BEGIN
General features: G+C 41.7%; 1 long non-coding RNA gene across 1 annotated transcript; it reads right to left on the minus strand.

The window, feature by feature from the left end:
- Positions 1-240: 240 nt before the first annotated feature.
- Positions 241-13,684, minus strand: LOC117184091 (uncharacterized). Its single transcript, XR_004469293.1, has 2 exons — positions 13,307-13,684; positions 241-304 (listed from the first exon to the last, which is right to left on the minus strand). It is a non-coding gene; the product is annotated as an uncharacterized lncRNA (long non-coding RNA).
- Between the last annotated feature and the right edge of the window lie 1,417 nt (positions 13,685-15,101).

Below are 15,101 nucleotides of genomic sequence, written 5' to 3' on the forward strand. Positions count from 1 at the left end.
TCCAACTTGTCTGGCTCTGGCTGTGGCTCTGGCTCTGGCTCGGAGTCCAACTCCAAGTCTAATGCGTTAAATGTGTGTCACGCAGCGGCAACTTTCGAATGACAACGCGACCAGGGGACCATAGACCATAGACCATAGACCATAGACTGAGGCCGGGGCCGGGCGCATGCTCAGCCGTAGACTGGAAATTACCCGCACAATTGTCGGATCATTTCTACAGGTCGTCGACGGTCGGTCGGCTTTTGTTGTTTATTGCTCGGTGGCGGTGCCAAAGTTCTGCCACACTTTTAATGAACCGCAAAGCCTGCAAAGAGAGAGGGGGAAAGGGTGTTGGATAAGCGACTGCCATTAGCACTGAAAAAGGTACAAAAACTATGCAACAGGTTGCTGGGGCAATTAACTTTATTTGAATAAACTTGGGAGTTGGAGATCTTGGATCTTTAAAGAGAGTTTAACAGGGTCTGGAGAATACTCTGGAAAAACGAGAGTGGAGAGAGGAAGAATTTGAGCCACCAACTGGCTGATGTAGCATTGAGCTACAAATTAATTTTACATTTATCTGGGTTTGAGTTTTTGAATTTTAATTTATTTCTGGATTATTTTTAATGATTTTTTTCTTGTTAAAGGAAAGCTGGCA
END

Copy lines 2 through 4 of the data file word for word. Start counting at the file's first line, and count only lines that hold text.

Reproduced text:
The window, feature by feature from the left end:
- Positions 1-240: 240 nt before the first annotated feature.
- Positions 241-13,684, minus strand: LOC117184091 (uncharacterized). Its single transcript, XR_004469293.1, has 2 exons — positions 13,307-13,684; positions 241-304 (listed from the first exon to the last, which is right to left on the minus strand). It is a non-coding gene; the product is annotated as an uncharacterized lncRNA (long non-coding RNA).